So it's good to know that the CA cows can be happy again!
Next we went to an processing plant for compressing hay for export.  It was owned by ACX company and
this is their Stockton location.  (Hmmm.  Isn't there another famous facility being built in Stockton?)  They export hay to countries in the Middle East, Japan and China, plus some others.  These countries either don't have the water resources to devote to growing hay (like Saudi Arabia), or the land (like Japan) or the quality (like China).  So a business opportunity was born and is under management by the third generation of the founders family.  (That sounds familiar.)
These are some of the guys who manage buying hay from farmers.  There are several quality checks that are performed.  If it is a regular supplier who is known by foreign buyers, they will post a picture of it on the internet and it can be sold right there.
The hay is brought to Stockton and then tarped until it is brought in for processing.  It is usually dry there anyway, so they don't really have to worry about spoilage.
It is brought into a barn next to the presses and sorted.  Here we are shown some sudan grass.  This particular variety is of high quality and in demand.
A customer will say what he wants his hay mix to be, like part sudan and part alfalfa.  Or if the price of alfalfa is high, like it is now, they may mix it with something else like rice stalks.  But the machine below is the hay press.  The bales are ground up and mixed and then carried to the press.  Look at the size of those hydraulic hoses needed to generate 5000 psi of compression force.  The pressed bale comes out and is wrapped at the lower left in the back.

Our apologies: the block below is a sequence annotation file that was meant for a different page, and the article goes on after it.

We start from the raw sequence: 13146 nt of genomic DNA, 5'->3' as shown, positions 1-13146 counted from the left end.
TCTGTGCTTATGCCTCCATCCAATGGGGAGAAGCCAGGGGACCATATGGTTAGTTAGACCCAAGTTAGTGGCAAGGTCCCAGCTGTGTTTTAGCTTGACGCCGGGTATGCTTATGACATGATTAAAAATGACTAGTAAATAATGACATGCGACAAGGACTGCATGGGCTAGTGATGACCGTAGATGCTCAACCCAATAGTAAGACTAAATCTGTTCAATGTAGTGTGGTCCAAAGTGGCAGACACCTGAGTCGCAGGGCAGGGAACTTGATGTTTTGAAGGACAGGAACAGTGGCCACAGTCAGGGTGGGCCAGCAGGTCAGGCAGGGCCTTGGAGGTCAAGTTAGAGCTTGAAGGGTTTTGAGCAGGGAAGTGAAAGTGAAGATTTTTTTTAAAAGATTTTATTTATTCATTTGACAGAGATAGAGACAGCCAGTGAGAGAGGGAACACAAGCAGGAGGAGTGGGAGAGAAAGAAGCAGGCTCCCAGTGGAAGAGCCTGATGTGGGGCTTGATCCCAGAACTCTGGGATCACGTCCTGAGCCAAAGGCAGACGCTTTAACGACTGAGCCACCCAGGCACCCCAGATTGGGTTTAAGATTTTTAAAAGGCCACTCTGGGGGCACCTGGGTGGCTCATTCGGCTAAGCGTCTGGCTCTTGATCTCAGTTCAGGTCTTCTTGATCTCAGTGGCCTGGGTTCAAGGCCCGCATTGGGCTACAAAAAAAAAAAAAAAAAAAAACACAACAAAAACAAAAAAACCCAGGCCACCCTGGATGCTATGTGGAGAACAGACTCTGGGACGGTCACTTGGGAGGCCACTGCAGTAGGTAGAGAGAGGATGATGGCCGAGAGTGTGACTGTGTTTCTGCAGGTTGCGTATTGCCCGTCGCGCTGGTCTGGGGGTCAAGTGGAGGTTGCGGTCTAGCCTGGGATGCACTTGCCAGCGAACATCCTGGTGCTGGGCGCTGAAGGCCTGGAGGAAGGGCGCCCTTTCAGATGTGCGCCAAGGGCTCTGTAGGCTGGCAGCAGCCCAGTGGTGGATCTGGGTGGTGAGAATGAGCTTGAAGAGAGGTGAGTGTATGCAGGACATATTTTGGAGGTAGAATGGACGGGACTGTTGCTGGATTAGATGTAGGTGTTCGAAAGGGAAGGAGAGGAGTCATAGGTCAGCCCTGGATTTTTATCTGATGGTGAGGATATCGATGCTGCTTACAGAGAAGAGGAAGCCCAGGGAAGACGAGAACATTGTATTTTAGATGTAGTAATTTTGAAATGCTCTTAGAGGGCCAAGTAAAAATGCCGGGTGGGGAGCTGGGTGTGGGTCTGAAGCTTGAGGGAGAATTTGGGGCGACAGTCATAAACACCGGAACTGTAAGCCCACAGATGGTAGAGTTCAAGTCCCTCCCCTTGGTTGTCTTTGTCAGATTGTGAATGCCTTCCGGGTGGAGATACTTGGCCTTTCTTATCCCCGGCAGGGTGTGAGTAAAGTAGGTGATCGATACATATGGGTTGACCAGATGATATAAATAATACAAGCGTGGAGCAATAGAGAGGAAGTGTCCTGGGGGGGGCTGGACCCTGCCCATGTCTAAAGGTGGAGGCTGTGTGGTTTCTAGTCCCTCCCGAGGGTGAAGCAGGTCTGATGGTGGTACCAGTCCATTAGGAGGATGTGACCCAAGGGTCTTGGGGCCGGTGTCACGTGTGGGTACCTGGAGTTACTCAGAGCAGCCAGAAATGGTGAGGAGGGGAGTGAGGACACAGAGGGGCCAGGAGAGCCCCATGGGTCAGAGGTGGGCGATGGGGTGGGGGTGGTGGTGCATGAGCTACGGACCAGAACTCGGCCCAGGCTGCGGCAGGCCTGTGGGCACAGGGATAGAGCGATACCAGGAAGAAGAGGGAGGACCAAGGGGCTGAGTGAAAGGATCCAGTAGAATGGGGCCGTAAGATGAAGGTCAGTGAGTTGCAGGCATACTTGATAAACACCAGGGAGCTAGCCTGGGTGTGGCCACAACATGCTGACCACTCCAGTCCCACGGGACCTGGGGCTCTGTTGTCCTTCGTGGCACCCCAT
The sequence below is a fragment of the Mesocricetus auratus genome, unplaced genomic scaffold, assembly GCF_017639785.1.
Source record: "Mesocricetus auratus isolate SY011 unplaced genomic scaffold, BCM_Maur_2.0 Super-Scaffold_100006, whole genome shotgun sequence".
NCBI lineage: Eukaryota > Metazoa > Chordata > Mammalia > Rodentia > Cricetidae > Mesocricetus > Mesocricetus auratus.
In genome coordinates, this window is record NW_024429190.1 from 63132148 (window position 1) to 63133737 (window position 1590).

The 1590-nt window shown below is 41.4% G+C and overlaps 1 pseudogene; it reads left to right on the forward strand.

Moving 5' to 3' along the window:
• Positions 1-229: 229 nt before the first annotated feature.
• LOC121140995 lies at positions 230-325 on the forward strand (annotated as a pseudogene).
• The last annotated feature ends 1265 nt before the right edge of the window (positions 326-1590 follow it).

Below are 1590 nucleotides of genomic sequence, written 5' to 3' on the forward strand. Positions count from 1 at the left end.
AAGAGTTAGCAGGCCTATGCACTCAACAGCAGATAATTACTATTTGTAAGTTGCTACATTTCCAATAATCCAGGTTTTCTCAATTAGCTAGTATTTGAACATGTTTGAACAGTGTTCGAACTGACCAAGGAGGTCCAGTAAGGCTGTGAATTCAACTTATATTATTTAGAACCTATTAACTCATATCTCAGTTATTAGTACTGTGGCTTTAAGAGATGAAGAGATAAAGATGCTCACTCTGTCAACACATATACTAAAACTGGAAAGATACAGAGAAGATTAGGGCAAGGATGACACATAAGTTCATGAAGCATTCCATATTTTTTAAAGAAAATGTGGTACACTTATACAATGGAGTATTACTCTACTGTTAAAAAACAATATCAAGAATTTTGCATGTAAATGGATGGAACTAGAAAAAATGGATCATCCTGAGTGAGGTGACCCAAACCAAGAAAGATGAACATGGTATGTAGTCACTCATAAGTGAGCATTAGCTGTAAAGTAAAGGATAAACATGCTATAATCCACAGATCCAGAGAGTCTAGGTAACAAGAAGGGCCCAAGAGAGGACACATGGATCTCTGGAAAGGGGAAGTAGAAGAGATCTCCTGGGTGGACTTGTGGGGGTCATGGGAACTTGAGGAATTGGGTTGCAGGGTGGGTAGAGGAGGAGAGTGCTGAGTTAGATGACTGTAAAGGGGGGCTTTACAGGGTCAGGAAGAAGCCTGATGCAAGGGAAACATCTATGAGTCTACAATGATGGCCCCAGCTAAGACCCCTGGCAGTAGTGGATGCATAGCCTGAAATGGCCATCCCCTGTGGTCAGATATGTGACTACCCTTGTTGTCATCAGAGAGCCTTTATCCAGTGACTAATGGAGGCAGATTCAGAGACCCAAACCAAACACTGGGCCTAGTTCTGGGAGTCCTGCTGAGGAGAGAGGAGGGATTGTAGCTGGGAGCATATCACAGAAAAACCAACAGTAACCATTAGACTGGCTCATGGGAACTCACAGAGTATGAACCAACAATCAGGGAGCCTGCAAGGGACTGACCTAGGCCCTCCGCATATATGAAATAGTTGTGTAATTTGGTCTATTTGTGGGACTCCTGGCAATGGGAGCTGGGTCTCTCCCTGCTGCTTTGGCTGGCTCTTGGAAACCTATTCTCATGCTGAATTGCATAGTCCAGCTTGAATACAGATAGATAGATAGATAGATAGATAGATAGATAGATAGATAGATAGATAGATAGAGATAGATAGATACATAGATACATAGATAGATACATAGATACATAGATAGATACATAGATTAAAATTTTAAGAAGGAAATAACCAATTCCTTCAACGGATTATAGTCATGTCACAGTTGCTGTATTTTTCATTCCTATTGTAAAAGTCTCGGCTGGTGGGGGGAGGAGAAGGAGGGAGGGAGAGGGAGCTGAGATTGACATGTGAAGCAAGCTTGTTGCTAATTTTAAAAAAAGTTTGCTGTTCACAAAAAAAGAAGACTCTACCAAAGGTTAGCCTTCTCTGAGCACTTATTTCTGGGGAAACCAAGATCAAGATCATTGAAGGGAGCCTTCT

This one is just out of the press.  This bale weighs around 1000 lbs and is really solid now.  That's what you have to do to ship it around the world. 
We had lunch at the Robinson Farms Feed Company, also in Stockton.  This company was started back in the 1930's when they built the big feed mill on the second level in this barn.  It mainly blends alfalfa, grass and molasses.  It is some sweet feed.  Their top selling brand is their All-In-One Mix. The current operator is the son of the founder and he told us all about how the state is trying to take their water away.  They are already taking more than their own study said was safe to do.  In fact, with the export of so much fresh water, there is salt water coming in in stronger concentration from the ocean.  He got pretty worked up and I feel bad for this battle of farmer against the government.